Dear Mr. Campbell: How do you
say goodbye to someone when you
don’t know when he is leaving? That
is the new, and the real, question.
A billion other artists have tried to answer
Shakespeare’s original interrogative. I know of
the man who left us his steady heartbeat rhythm
of boom-chicka-boom and a tapestry voice
torn at the edges. I know about the blond minstrel
with his electrified sidekick, both decked out
in rhinestone and Technicolor. I know about
the honky-tonk cowboy, voice borne aloft
by Grand Ole Opry airwaves. I know about
the other Million Dollar men, especially the
King and his royal rhinestone-studded garb. Speaking
of kings, among the lost rock and roll souls I know
of a lizard poet who vowed to explode
in the sky above our heads and smear a trail
of stardust behind him. I know about
a broken-hearted blues woman who sought comfort
in the Southern kind. And I know
of the two left-handed guitar players whose
exits from Earth are still a mystery to us.
And you tried to answer that first question, too.
With ten fingers and six strings. With your
tenor voice. With Jimmy Webb. With John
Hartford. With Weiss and Toussaint. With
a band of champs, your wrecking crew, and
some beach boys. And now with Mr. Westerberg
and your children, you have begun to say farewell to us
while the words are still in your head: but I’ve heard
that even while the words are sometimes ghosts,
your fingers still follow the dance steps of
fret, pick, and strum.
I am a poet, Mr. Campbell.
Words are my business. I have been
trying to answer Shakespeare’s first question
since I was twelve years old and
picked up a pen to write my first poem. I keep
coming back to my first answer, which is
to be. Despite the grit and the dirt
our souls wear from walking this earth, I cannot
resist the sparkle that I keep finding in
every corner, on every desert highway,
in every classroom, in each dimmed corner booth
of the hole-in-the-wall restaurants that
my fiancé Virgil and I keep finding. And
inside every fragment of music
called up from the ether. Like yours.
I am autistic, Mr. Campbell.
I can sometimes see things unseen
to other eyes: so I can see the soul
that Mr. Westerberg claims to be unseen.
Inside the baritone notes that
slide down your strings, I can see it:
that little imp vibrates vertically,
plays hide and seek with metal. It is
the ghost gymnast who hangs and swings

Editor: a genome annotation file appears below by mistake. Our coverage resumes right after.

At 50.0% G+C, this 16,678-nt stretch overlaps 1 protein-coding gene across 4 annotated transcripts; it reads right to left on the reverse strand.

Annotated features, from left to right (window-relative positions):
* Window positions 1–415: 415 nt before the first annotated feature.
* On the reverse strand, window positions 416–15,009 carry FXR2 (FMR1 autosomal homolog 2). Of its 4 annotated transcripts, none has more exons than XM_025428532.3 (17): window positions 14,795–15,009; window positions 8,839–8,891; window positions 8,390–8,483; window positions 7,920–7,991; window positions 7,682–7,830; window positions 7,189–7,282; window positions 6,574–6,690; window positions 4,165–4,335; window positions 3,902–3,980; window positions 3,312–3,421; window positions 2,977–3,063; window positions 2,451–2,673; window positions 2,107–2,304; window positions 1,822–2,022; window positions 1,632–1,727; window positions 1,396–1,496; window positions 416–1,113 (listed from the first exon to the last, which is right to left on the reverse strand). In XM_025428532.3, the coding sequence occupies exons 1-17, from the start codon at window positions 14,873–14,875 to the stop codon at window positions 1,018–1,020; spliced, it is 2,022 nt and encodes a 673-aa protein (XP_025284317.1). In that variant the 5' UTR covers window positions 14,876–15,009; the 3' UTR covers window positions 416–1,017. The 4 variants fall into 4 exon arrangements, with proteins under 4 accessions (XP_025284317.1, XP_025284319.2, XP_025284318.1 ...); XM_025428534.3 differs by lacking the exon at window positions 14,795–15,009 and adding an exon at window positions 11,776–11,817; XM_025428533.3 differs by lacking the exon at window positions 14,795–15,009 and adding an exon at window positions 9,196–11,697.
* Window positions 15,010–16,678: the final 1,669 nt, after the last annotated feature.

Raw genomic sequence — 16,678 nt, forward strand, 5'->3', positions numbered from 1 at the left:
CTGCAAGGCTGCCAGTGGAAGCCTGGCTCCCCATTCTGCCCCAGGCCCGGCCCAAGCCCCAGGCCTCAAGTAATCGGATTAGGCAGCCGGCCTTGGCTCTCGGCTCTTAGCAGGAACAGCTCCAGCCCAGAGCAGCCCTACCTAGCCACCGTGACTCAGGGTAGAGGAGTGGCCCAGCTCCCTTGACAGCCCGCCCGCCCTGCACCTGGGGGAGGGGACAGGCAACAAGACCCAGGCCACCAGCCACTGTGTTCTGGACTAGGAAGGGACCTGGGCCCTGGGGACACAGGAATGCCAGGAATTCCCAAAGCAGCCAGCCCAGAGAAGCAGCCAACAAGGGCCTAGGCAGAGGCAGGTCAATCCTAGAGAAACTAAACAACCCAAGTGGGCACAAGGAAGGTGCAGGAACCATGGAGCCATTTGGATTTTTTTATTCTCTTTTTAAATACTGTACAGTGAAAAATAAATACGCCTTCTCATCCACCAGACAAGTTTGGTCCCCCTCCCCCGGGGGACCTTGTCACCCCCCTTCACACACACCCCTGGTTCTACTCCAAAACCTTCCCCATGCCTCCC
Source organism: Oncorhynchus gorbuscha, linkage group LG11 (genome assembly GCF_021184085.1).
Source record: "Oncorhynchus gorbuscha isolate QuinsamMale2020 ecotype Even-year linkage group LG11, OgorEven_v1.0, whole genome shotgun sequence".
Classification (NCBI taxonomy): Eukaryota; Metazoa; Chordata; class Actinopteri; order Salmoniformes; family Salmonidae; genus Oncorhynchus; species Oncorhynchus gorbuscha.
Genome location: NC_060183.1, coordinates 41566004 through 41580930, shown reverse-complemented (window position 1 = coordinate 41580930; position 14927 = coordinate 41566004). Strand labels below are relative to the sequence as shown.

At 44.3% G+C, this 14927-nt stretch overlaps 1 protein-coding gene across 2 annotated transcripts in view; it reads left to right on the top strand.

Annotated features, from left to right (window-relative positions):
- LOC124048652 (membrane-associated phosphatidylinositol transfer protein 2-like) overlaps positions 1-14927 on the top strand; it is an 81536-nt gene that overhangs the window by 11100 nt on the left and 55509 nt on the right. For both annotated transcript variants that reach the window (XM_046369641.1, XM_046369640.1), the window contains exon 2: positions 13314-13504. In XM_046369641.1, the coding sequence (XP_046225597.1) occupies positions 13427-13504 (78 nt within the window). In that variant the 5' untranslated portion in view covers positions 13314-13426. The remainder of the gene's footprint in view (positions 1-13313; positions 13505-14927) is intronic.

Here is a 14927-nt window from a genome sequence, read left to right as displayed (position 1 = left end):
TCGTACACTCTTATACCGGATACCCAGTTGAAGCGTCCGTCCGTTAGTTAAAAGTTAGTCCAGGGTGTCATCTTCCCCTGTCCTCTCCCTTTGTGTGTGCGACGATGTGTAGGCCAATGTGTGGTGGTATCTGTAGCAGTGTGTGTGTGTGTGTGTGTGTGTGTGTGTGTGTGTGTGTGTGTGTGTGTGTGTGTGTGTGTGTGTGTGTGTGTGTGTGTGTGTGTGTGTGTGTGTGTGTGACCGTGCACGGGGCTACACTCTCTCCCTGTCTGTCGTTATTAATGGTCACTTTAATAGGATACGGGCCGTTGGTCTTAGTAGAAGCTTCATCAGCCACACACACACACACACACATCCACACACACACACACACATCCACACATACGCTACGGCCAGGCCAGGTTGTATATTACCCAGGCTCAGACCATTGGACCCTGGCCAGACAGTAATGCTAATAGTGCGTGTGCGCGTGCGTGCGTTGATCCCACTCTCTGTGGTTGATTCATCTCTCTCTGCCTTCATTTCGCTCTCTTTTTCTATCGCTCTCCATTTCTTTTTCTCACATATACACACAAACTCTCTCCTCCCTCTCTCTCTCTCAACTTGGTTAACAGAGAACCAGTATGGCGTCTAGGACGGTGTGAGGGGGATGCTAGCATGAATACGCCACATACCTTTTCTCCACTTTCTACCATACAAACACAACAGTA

on your whammy bar while the rest of the world
watches your fingers. And rest assured,
those who cannot see can at least hear
the song and the chuckle of that little prankster
who cannot resist tickling our ears,
making our hearts climb up to the skies,
and pulling miniature oceans out of
our tear ducts.
But even with a gift for words
and a crazy gift that makes my mind
a computer and my heart a sculpture of
translucent crimson glass, I cannot answer
the newest question. Your friends, fans, and
loved ones are trying their best to give their own
answers. And whether we say goodbye haltingly,
unsure, or with love and admiration
spilling forth from our mouths and hearts,
maybe it doesn’t matter, because
we dream in color; others, they color
their dreams. Either way, because of this,
you will still walk our dreams.
I think Mr. Westerberg is right:
the spirit always knows what it sees.
With our dimmed eyes, we will always
see you: and from whichever side of the glass,
you will still see us. And there is
no question about that.
© 2012 Nicole Nicholson. All Rights Reserved.
This poem was written for two reasons. First of all, I watched one of Glen Campbell’s latest videos, “Ghost on the Canvas”. The song is an original by Paul Westerberg, and some of the lyrics are quoted in the poem:
“We dream in color; others, they color their dreams.”
“The spirit always knows what it sees.”
I had read a few months ago that Mr. Campbell had been diagnosed with Alzheimer Disease. I wanted to say something to him, but I didn’t know exactly what. I’d grown up listening to his music and some of my favorite bands, including R.E.M., had covered his songs, so his music was a large part of my formative years.
And along comes We Write Poems Prompt #124, which instructs us to write an epistle. Perfect.
I don’t know if Mr. Campbell will ever read this, but I do hope this does justice to what I wanted to say. Thank you, Mr. Campbell, for the music.